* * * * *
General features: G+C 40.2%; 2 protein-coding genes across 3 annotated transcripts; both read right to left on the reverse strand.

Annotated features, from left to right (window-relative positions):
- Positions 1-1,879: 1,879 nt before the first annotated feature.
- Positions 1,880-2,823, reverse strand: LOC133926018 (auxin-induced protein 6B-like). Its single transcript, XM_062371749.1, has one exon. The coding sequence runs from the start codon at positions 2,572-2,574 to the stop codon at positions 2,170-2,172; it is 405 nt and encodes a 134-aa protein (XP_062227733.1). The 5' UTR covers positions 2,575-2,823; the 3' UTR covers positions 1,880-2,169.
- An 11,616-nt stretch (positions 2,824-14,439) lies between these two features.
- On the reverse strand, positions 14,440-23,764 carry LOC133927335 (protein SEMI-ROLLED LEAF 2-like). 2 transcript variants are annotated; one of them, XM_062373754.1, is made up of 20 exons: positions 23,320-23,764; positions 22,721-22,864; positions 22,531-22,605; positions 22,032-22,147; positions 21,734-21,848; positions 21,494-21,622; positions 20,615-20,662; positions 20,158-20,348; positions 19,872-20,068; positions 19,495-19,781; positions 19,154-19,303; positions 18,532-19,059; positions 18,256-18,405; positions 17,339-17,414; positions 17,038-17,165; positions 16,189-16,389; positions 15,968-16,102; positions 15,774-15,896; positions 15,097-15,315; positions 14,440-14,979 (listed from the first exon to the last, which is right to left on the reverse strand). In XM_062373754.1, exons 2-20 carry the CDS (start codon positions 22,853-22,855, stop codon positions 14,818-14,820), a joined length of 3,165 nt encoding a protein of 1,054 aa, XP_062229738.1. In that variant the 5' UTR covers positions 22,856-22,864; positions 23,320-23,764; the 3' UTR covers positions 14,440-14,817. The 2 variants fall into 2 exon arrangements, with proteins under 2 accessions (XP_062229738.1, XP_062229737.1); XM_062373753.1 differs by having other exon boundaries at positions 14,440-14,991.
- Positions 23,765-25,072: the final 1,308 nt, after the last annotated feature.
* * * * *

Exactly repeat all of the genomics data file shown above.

General features: G+C 40.2%; 2 protein-coding genes across 3 annotated transcripts; both read right to left on the reverse strand.

Annotated features, from left to right (window-relative positions):
- Positions 1-1,879: 1,879 nt before the first annotated feature.
- Positions 1,880-2,823, reverse strand: LOC133926018 (auxin-induced protein 6B-like). Its single transcript, XM_062371749.1, has one exon. The coding sequence runs from the start codon at positions 2,572-2,574 to the stop codon at positions 2,170-2,172; it is 405 nt and encodes a 134-aa protein (XP_062227733.1). The 5' UTR covers positions 2,575-2,823; the 3' UTR covers positions 1,880-2,169.
- An 11,616-nt stretch (positions 2,824-14,439) lies between these two features.
- On the reverse strand, positions 14,440-23,764 carry LOC133927335 (protein SEMI-ROLLED LEAF 2-like). 2 transcript variants are annotated; one of them, XM_062373754.1, is made up of 20 exons: positions 23,320-23,764; positions 22,721-22,864; positions 22,531-22,605; positions 22,032-22,147; positions 21,734-21,848; positions 21,494-21,622; positions 20,615-20,662; positions 20,158-20,348; positions 19,872-20,068; positions 19,495-19,781; positions 19,154-19,303; positions 18,532-19,059; positions 18,256-18,405; positions 17,339-17,414; positions 17,038-17,165; positions 16,189-16,389; positions 15,968-16,102; positions 15,774-15,896; positions 15,097-15,315; positions 14,440-14,979 (listed from the first exon to the last, which is right to left on the reverse strand). In XM_062373754.1, exons 2-20 carry the CDS (start codon positions 22,853-22,855, stop codon positions 14,818-14,820), a joined length of 3,165 nt encoding a protein of 1,054 aa, XP_062229738.1. In that variant the 5' UTR covers positions 22,856-22,864; positions 23,320-23,764; the 3' UTR covers positions 14,440-14,817. The 2 variants fall into 2 exon arrangements, with proteins under 2 accessions (XP_062229738.1, XP_062229737.1); XM_062373753.1 differs by having other exon boundaries at positions 14,440-14,991.
- Positions 23,765-25,072: the final 1,308 nt, after the last annotated feature.